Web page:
Me: This idea was a very easy idea once I found the PubMed article and understood its implications. In the study we see that when glucosamine sulphate (GS) and chondroitin sulphate (CS) were used in the treatment of surgically created focal cartilage defects.
The results showed …”surfaces of the ACI-repaired sites appeared smooth and continuous with the surrounding native cartilage“. We know how hard it is for articular cartilage in the knees (and other joints) to grow, if they even do regrow at all. this showed that with either a GS & CS oral intake or injection, the articular cartilage regrew back! What we are seeing that the thickness of the cartilage layer increased, and from a axial direction, that means the human vertical has been increased, or their height has increased.
This proves for me within a 99.9% confidence level that if you did start taking both glucosamine sulfate and chondroitin sulfate you will at least regain the 1-2 mm you might have lost through the years of wear and tear on the surface of the articular cartilage in the joints. I know that my grandmother has no more cartilage in any of her knee joint ends so this would probably help her a lot. . If however the GS & CS is not supposed to be taken orally because the mineral supplements can not get to the long bone ends of the articular joints due to capillary diffusion bottleneck issues or stomach digestive acids breaking it apart, it would still work to get the mineral to be directly applied in the epiphysis region through injection and get at most 2 mm of extra height. I know, it’s not a lot of extra height increase but it is a start and I think I have proved without a shadow of a doubt of the first real supplement that can lead to some (but very little) height increase during one’s adult years.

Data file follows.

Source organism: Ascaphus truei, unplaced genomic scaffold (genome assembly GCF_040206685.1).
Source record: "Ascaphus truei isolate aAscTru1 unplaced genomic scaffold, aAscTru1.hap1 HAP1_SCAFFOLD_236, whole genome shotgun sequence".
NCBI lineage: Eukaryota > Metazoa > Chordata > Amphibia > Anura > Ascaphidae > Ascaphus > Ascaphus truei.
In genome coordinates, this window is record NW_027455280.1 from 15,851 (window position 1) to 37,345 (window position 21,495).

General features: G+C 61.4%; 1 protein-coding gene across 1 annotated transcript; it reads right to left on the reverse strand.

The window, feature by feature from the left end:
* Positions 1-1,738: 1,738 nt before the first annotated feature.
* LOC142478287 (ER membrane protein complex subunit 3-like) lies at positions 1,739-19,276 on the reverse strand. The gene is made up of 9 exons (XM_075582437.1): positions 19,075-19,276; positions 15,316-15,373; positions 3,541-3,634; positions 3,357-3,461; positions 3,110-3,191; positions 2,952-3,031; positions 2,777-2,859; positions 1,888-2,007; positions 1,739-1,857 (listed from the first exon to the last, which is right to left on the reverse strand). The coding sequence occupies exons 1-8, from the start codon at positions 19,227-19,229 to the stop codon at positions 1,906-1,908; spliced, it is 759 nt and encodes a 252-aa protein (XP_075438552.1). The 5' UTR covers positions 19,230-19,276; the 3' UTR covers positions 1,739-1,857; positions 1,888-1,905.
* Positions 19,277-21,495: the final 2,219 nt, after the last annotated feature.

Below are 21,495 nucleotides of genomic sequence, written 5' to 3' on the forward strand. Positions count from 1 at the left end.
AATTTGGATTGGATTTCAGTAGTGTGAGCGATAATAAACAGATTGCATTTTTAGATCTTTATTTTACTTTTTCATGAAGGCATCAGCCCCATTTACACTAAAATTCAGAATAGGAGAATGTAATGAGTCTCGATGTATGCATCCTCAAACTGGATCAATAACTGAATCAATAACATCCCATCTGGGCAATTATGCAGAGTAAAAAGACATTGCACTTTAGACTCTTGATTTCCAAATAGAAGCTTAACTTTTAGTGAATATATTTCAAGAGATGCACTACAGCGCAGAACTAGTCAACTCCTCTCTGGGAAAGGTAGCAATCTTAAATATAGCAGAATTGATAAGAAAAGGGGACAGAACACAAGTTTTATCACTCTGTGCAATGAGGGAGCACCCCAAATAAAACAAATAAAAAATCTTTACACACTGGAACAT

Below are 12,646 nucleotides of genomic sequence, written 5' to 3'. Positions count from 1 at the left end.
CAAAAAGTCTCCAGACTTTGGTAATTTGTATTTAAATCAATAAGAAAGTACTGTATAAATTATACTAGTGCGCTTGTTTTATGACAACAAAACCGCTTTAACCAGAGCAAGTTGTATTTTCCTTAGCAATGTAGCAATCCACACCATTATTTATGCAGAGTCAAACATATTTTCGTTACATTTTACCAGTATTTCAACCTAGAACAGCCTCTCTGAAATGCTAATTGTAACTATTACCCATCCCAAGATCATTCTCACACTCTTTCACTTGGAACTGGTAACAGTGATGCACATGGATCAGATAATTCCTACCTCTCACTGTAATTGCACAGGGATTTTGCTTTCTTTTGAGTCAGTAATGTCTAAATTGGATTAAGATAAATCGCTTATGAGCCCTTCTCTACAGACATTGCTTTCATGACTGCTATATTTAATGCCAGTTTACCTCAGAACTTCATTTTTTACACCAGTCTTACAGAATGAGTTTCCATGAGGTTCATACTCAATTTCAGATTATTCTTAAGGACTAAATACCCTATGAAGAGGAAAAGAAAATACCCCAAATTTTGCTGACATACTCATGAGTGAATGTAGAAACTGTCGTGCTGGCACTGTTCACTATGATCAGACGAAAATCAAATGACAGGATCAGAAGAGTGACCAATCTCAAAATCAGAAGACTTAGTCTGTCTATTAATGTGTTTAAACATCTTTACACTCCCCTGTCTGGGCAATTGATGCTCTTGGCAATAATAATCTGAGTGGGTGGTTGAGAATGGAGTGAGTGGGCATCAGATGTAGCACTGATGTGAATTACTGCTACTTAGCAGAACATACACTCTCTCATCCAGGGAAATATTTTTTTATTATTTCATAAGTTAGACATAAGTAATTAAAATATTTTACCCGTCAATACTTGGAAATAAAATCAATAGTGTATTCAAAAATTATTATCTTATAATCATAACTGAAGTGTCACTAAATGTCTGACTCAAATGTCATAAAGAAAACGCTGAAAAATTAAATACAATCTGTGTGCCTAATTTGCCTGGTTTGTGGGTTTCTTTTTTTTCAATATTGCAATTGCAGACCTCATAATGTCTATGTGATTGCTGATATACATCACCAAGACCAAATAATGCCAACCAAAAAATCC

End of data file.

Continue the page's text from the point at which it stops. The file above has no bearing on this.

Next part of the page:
[Note: This PubMed study has already been cited before in a previous post on this website, however I am not sure which one though.]
Eur Cell Mater. 2011 Mar 15;21:259-71; discussion 270-1.
A preliminary study of the effects of glucosamine sulphate and chondroitin sulphate on surgically treated and untreated focal cartilage damage.
Department of Orthopaedic Surgery (NOCERAL), University of Malaya, Kuala Lumpur, Malaysia.
The effects of Glucosamine Sulphate (GS) and Chondroitin Sulphate (CS) on the healing of damaged and repaired articular cartilage were investigated. This study was conducted using 18 New Zealand white rabbits as experimental models. Focal cartilage defects, surgically created in the medial femoral condyle, were either treated by means of autologous chondrocyte implantation (ACI) or left untreated as controls. Rabbits were then divided into groups which received either GS+/-CS or no pharmacotherapy. Three rabbits from each group were sacrificed at 12 and 24 weeks post-surgery. Knees dissected from rabbits were then evaluated using gross quantification of repair tissue, glycosaminoglycan (GAG) assays, immunoassays and histological assessments. It was observed that, in contrast to untreated sites, surfaces of the ACI-repaired sites appeared smooth and continuous with the surrounding native cartilage. Histological examination demonstrated a typical hyaline cartilage structure; with proteoglycans, type II collagen and GAGs being highly expressed in repair areas. The improved regeneration of these repair sites was also noted to be significant over time (6 months vs. 3 months) and in GS and GS+CS groups compared to the untreated (without pharmacotherapy) group. Combination of ACI and pharmacotherapy (with glucosamine sulphate alone/ or with chondroitin sulphate) may prove beneficial for healing of damaged cartilage, particularly in relation to focal cartilage defects.
- PMID: 21409755 [PubMed – indexed for MEDLINE] Free full text